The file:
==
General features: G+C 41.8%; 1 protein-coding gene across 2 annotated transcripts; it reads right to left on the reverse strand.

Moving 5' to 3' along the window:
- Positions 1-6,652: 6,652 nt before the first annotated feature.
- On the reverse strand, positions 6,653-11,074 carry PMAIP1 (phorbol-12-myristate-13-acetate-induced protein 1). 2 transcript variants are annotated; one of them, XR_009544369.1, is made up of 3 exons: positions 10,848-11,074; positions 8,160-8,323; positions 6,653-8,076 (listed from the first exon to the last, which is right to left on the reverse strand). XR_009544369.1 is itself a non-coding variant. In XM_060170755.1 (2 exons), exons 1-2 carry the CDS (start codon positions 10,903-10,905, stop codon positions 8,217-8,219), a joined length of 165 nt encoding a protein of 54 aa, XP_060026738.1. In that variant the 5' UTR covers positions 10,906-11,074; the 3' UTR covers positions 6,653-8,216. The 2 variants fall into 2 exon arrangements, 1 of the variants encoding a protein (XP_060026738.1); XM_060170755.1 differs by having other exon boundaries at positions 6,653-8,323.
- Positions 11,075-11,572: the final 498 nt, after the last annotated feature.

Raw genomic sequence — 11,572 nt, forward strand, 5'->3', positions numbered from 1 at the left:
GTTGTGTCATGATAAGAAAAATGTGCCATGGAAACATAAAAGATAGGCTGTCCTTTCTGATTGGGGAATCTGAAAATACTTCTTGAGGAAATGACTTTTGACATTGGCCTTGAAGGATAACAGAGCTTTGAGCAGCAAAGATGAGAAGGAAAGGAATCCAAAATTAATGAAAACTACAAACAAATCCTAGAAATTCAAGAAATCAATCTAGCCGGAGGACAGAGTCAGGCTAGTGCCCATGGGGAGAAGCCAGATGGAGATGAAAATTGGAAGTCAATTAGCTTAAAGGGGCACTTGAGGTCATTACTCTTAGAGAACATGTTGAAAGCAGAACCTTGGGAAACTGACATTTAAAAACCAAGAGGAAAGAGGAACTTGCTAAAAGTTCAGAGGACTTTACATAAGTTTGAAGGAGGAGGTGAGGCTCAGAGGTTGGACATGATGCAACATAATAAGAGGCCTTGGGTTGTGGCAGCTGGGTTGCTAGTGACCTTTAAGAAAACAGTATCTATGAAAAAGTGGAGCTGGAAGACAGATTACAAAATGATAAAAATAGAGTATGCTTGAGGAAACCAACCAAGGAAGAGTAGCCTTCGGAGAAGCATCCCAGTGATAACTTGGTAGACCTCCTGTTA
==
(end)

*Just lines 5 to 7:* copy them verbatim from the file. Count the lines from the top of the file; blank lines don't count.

- Positions 11,075-11,572: the final 498 nt, after the last annotated feature.

Raw genomic sequence — 11,572 nt, forward strand, 5'->3', positions numbered from 1 at the left:
GTTGTGTCATGATAAGAAAAATGTGCCATGGAAACATAAAAGATAGGCTGTCCTTTCTGATTGGGGAATCTGAAAATACTTCTTGAGGAAATGACTTTTGACATTGGCCTTGAAGGATAACAGAGCTTTGAGCAGCAAAGATGAGAAGGAAAGGAATCCAAAATTAATGAAAACTACAAACAAATCCTAGAAATTCAAGAAATCAATCTAGCCGGAGGACAGAGTCAGGCTAGTGCCCATGGGGAGAAGCCAGATGGAGATGAAAATTGGAAGTCAATTAGCTTAAAGGGGCACTTGAGGTCATTACTCTTAGAGAACATGTTGAAAGCAGAACCTTGGGAAACTGACATTTAAAAACCAAGAGGAAAGAGGAACTTGCTAAAAGTTCAGAGGACTTTACATAAGTTTGAAGGAGGAGGTGAGGCTCAGAGGTTGGACATGATGCAACATAATAAGAGGCCTTGGGTTGTGGCAGCTGGGTTGCTAGTGACCTTTAAGAAAACAGTATCTATGAAAAAGTGGAGCTGGAAGACAGATTACAAAATGATAAAAATAGAGTATGCTTGAGGAAACCAACCAAGGAAGAGTAGCCTTCGGAGAAGCATCCCAGTGATAACTTGGTAGACCTCCTGTTA